The impact of inflammatory rheumatic diseases on the presentation, severity, and outcome of acute coronary syndrome

Ilan Ben-Zvi*, Ilan Goldenberg, Shlomi Matetzky, Chagai Grossman, Avishay Elis, Natalie Gavrielov-Yusim, Avi Livneh

*Corresponding author for this work

Research output: Contribution to journalArticlepeer-review

11 Scopus citations


Patients with inflammatory rheumatic diseases (IRD) have a high burden of cardiovascular disease (CVD), leading to increased mortality and morbidity. However, it is not clear whether increased CVD mortality in IRD is due to a higher incidence or worse outcome of cardiovascular events (higher case fatality). In this observational case–control study, we assessed the outcome of acute coronary syndrome (ACS) in patients with IRDs compared to matched controls without IRD, using data from the Acute Coronary Syndrome Israeli Survey (ACSIS), a large, national, real-life registry detailing the extent, severity, and outcome of ACS. Of 2,193 subjects enrolled to the ACSIS, 20 (nine men) were identified with IRD, including 11 patients with rheumatoid arthritis, five patients with systemic lupus erythematosus (SLE), three patients with ankylosing spondylitis (AS), and one patient with psoriatic arthritis (PsA). The study patients were compared to 120 matched control patients (adjusted for age and risk factors for CVD) without IRD. Compared to controls, IRD patients had similar clinical presentation and similar type of ACS and received identical initial treatment at the ER. The two groups had comparable rates of complications including major adverse cardiovascular events (death, recurrent myocardial infarction, stroke, major bleeding, and definite stent thrombosis) (10 vs. 11.7 % in the study and control group, respectively, p > 0.05), re-hospitalization (20 vs. 21.1 %, respectively, p > 0.05), and severe congestive heart failure (7.7 vs. 6.9 %, respectively, p > 0.05) within 30 days. The outcome and prognosis of ACS in patients with IRD is not worse than that of control, supporting the higher prevalence of CVD in this population as the cause for their excess mortality.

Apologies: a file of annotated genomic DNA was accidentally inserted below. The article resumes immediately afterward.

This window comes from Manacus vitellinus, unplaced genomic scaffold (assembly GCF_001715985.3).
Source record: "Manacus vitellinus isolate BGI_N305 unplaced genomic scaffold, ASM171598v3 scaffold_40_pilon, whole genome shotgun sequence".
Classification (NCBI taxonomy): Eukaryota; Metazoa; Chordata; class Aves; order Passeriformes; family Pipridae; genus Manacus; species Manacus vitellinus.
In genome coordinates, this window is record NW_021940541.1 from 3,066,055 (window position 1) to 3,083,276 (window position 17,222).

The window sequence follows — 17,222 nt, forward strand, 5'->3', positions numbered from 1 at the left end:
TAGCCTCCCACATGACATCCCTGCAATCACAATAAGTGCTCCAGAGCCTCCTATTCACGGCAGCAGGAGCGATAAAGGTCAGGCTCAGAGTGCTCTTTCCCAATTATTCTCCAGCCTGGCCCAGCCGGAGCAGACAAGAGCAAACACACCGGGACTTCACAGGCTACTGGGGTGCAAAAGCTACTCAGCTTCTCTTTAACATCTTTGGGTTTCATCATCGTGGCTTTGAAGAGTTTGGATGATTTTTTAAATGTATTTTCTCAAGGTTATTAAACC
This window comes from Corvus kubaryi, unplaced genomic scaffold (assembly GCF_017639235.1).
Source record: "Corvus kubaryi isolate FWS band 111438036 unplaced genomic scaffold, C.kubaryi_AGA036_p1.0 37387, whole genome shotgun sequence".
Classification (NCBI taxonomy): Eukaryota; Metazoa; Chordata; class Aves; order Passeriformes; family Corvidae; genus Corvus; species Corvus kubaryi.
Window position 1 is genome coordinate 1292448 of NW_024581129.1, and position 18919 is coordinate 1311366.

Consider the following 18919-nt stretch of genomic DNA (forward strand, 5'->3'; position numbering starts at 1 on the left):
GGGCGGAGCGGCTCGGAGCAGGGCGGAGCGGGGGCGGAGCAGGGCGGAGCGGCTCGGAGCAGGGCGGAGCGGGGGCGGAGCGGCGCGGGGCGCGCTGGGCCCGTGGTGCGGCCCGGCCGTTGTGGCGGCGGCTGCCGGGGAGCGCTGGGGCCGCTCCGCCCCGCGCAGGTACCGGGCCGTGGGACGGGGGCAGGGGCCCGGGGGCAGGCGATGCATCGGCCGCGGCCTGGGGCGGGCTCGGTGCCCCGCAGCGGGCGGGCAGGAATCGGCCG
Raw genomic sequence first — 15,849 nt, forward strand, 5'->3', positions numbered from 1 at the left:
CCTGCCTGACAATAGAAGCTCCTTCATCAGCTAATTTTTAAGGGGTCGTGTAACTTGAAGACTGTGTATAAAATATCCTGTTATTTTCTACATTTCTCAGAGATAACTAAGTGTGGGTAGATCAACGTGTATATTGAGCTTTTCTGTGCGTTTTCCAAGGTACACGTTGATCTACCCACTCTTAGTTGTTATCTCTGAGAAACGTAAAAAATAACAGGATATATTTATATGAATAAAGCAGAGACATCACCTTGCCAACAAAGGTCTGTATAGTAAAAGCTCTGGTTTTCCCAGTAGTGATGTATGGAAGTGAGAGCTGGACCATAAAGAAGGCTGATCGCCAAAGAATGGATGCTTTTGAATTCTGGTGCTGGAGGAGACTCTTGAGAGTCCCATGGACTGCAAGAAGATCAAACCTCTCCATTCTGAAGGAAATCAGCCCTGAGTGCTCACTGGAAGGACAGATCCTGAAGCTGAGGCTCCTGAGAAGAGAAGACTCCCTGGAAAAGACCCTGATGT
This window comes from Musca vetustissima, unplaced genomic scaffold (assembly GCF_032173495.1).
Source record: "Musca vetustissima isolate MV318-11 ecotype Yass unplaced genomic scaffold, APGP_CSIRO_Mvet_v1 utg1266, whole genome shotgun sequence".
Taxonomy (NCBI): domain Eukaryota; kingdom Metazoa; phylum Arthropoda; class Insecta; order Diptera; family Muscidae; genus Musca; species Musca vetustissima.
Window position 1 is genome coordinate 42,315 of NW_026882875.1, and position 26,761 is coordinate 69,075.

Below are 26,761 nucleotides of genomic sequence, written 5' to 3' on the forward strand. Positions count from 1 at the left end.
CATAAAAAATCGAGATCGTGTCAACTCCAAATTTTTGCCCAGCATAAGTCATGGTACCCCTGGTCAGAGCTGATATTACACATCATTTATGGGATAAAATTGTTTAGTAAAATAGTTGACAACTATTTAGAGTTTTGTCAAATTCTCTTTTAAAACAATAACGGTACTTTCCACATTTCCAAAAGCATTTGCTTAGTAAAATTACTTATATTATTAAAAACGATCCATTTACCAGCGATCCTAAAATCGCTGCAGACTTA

Original languageEnglish
Pages (from-to)233-237
Number of pages5
JournalClinical Rheumatology
Issue number1
StatePublished - 1 Jan 2016


  • Cardiovascular
  • Coronary syndrome
  • Inflammation
  • Rheumatoid arthritis


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